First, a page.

Resonant interactions between relativistic electrons and electromagnetic ion cyclotron (EMIC) waves provide an effective loss mechanism for this important electron population in the outer radiation belt. The diffusive regime of electron scattering and loss has been well incorporated into radiation belt models within the framework of the quasi‐linear diffusion theory, whereas the nonlinear regime has been mostly studied with test particle simulations. There is also a less investigated, nonresonant regime of electron scattering by EMIC waves. All three regimes should be present, depending on the EMIC waves and ambient plasma properties, but the occurrence rates of these regimes have not been previously quantified. This study provides a statistical investigation of the most important EMIC wave‐packet characteristics for the diffusive, nonlinear, and nonresonant regimes of electron scattering. We utilize 3 years of observations to derive distributions of wave amplitudes, wave‐packet sizes, and rates of frequency variations within individual wave‐packets. We demonstrate that EMIC waves typically propagate as wave‐packets with ∼10 wave periods each, and that ∼3–10% of such wave‐packets can reach the regime of nonlinear resonant interaction with 2–6 MeV electrons. We show that EMIC frequency variations within wave‐packets reach 50–100% of the center frequency, corresponding to a significant high‐frequency tail in their wave power spectrum. We explore the consequences of these wave‐packet characteristics for high and low energy electron precipitation by H‐band EMIC waves and for the relative importance of quasi‐linear and nonlinear regimes of wave‐particle interactions.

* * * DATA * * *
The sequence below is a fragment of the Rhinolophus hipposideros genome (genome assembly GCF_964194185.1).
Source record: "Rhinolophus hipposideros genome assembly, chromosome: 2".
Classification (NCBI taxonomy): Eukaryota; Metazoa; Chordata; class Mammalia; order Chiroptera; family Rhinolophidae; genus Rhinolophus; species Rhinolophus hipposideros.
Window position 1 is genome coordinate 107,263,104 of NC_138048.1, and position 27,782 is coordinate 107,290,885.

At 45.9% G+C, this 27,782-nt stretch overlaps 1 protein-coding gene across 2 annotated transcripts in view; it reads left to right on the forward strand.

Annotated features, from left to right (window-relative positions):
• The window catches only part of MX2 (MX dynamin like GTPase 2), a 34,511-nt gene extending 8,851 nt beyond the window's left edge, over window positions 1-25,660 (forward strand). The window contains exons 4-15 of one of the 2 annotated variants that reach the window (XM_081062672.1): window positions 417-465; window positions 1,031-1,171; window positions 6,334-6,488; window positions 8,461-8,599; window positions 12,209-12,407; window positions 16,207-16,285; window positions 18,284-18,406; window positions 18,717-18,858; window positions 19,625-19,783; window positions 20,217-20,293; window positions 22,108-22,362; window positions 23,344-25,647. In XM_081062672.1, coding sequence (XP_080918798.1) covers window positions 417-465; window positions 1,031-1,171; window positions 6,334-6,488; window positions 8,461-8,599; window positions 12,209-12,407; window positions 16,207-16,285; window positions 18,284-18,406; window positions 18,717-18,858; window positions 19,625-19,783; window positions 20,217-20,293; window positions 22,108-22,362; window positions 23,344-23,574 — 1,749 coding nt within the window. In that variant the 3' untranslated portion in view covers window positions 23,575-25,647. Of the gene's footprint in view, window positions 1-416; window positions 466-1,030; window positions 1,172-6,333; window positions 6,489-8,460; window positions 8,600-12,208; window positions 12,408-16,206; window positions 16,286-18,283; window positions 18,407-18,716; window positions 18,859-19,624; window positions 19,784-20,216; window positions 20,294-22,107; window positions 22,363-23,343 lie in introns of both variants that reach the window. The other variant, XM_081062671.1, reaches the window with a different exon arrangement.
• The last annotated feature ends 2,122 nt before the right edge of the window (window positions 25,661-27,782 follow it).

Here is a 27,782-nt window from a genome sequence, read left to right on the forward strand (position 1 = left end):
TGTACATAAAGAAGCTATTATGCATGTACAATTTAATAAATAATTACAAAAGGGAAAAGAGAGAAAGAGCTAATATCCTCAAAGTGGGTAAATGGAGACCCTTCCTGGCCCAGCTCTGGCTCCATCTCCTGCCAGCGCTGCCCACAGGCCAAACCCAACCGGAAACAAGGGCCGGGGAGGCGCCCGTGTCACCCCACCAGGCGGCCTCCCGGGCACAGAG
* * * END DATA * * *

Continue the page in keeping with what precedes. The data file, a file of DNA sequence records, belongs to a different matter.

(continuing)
Wave‐particle resonant interaction is a key process controlling energetic electron flux dynamics in the Earth's radiation belts. All existing radiation belt codes are Fokker‐Planck models relying on the quasi‐linear diffusion theory to describe the impact of wave‐particle interactions. However, in the outer radiation belt, spacecraft often detect waves sufficiently intense to interact resonantly with electrons in the nonlinear regime. In this study, we propose an approach for estimating and including the contribution of such nonlinear resonant interactions into diffusion‐based radiation belt models. We consider electron resonances with whistler‐mode wave‐packets responsible for injected plasma sheet (∼100 keV) electron acceleration to relativistic energies and/or for their precipitation into the atmosphere. Using statistics of chorus wave‐packet amplitudes and sizes (number of wave periods within one packet), we provide a rescaling factor for quasi‐linear diffusion rates, that accounts for the contribution of nonlinear interactions in long‐term electron flux dynamics. Such nonlinear effects may speed up 0.1–1 MeV electron diffusive acceleration by a factor of ×1.5–2 during disturbed periods. We discuss further applications of the proposed approach and the importance of nonlinear resonant interactions for long‐term radiation belt dynamics.more » « less
- Award ID(s):
- NSF-PAR ID:
- Publisher / Repository:
- DOI PREFIX: 10.1029
- Date Published:
- Journal Name:
- Journal of Geophysical Research: Space Physics
- Medium: X
- Sponsoring Org:
- National Science Foundation
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Electron resonant interaction with whistler mode waves is traditionally considered as one of the main drivers of radiation belt dynamics. The two main theoretical concepts available for its description are quasi‐linear theory of electron scattering by low‐amplitude waves and nonlinear theory of electron resonant trapping and phase bunching by intense waves. Both concepts successfully describe some aspects of wave‐particle interactions but predict significantly different timescales of relativistic electron acceleration. In this study, we investigate effects that can reduce the efficiency of nonlinear interactions and bridge the gap between the predictions of these two types of models. We examine the effects of random wave phase and frequency variations observed inside whistler mode wave packets on nonlinear interactions. Our results show that phase coherence and frequency fluctuations should be taken into account to accurately model electron nonlinear resonant acceleration and that, along with wave amplitude modulation, they may reduce acceleration rates to realistic, moderate levels.
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